and submitted March 16, 2016
County Circuit Court 13CR08512 Mari Garric Trevino, Judge.
Matthew Blythe, Deputy Public Defender, argued the cause for
appellant. With him on the brief was Peter Gartlan, Chief
Defender, Offce of Public Defense Services.
R. Brown, Assistant Attorney General, argued the cause for
respondent. On the brief were Ellen F. Rosenblum, Attorney
General, Paul L. Smith, Deputy Solicitor General, and Carson
L. Whitehead, Assistant Attorney General.
DeVore, Presiding Judge, and Garrett, Judge, and Duncan,
Judge pro tempore. [*]
Or. 791] Case Summary:
a designated predatory sex offender, paid to use the showers
in a YMCA facility on seven occasions. For that conduct,
defendant was convicted after a bench trial of seven counts
of unlawfully being in a location where children regularly
congregate, ORS 163.476. On appeal, defendant argues that the
trial court erred in entering convictions on all counts
because the evidence was insufficient to establish that
defendant entered a "premises where persons under 18
years of age regularly congregate" under ORS
163.476(2)(a), which is defined to include "places where
persons under 18 years of age gather for regularly scheduled
educational and recreational programs." Held:
The trial court did not err. First, viewing the evidence in
the light most favorable to the state, a reasonable trier of
fact could conclude that the relevant "premises"
was the YMCA as a whole, not the particular area accessed by
defendant. Second, because there was evidence that the YMCA
hosted scheduled children's programming throughout every
day of the week, a reasonable trier of fact could conclude
that defendant violated ORS 163.476 even though, on all but
one occasion, he was present in the YMCA during hours when no
children's programming was scheduled.
Or. 792] GARRETT, J.
a designated predatory sex offender, used the public shower
facilities in a YMCA building on multiple occasions. For that
conduct, he was charged with seven counts of unlawfully being
in a location where children regularly congregate, ORS
163.476 (2013), amended by Or Laws 2015, ch 820,
§ 17. Defendant was convicted after a bench
trial. On appeal, he argues that the court should have
entered a judgment of acquittal on each count because the
evidence was insufficient to show that the location used by
defendant-the YMCA shower facility- qualified as a
"premises where persons under 18 years of age regularly
congregate" as defined in ORS 163.476(2)(a). For the
reasons explained below, we conclude that, a reasonable trier
of fact could find that, the relevant "premises"
was the YMCA building as a whole, not a particular area
within it. Further, under a proper construction of the
statute, a reasonable factfinder could conclude that
defendant violated the statute even though his presence at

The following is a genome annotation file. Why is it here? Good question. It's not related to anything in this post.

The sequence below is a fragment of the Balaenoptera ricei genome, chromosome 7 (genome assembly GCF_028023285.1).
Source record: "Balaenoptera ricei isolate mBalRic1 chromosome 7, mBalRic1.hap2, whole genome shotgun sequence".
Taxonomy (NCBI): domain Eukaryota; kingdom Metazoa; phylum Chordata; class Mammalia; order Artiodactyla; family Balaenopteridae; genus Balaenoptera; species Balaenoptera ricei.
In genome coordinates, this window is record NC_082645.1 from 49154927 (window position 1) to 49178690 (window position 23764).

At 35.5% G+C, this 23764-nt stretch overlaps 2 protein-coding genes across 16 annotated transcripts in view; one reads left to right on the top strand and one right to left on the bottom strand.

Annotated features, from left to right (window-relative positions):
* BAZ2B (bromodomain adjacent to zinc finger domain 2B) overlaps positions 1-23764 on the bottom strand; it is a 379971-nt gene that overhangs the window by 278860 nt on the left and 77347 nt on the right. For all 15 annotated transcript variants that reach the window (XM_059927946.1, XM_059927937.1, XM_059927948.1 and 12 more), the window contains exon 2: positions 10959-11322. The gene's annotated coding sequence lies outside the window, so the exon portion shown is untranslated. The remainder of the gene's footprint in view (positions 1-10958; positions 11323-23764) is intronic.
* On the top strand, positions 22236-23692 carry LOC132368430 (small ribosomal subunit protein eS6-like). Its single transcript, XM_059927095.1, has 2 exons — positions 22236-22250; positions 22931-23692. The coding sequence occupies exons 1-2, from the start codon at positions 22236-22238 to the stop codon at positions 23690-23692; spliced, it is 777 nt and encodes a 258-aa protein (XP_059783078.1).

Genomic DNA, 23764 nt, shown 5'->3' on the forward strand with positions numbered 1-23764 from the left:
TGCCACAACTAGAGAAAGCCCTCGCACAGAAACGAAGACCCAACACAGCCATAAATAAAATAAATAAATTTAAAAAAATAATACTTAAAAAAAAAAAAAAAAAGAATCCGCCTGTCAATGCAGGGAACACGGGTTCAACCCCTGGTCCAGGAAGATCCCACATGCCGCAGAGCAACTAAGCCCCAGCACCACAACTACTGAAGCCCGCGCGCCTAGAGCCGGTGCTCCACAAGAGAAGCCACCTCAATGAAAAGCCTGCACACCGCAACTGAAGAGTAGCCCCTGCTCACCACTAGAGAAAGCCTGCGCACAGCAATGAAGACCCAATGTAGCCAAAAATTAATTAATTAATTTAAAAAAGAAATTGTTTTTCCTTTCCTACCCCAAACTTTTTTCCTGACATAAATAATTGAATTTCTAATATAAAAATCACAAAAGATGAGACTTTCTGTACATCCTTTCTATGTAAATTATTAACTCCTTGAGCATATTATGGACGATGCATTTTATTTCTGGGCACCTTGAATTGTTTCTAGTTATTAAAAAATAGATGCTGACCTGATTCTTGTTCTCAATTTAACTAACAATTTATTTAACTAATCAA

the YMCA was mostly during times when children's programs
were not scheduled. Accordingly, the trial court did not err,
and the judgment is affirmed.
defendant's challenge to the legal sufficiency of the
state's evidence depends upon the meaning of the statute
defining the offense, we review the trial court's
construction of the statute for legal error. State v.
Hunt. 270 Or.App. 206, 210, 346 P.3d 1285 (2015) (so
stating with respect to the denial of a motion for a judgment
of acquittal); see also State v. Morgan. 361 Or. 47,
51-52, 388 P.3d 1085 (2017) (reasoning that, in a bench
trial, a challenge to the sufficiency of evidence made in
closing argument is considered "the functional
equivalent of a motion for judgment of acquittal" on
review). Then, based on the proper construction of the
statute, we view the evidence in the light most favorable to
the state to determine whether a rational fact-finder could
have found the elements of the offense beyond a reasonable
doubt. See Hunt, 270 Or.App. at 209. We state the
facts in accordance with that standard.
Or. 793] The Board of Parole and Post-Prison Supervision
designated defendant as a "predatory sex offender"
under former ORS 181.585 (2011), renumbered
as ORS 181.838 (2013), repealed by Or Laws
2015, ch 820, § 36. After his release on parole from
prison, defendant was supervised by Tillamook County
Community Corrections. During their first meeting,
defendant's parole supervisor specifically advised him
that, due to a condition of his parole, he was not allowed to
enter the Tillamook County YMCA because minors
weeks after being released, defendant was without housing. An
employee of the Salvation Army informed defendant that there
were showers available for use at the YMCA during certain
hours of the day. The employee referred defendant to a
nonprofit organization that provided YMCA shower vouchers to
people in need. Defendant was offered a voucher, but he
declined, explaining that he could not use the facilities at
the YMCA because he could not be around minors.
during the months in which defendant was homeless, he went to
the YMCA seven times to use the shower facilities. On six of
the occasions, he arrived between 5:30 and ...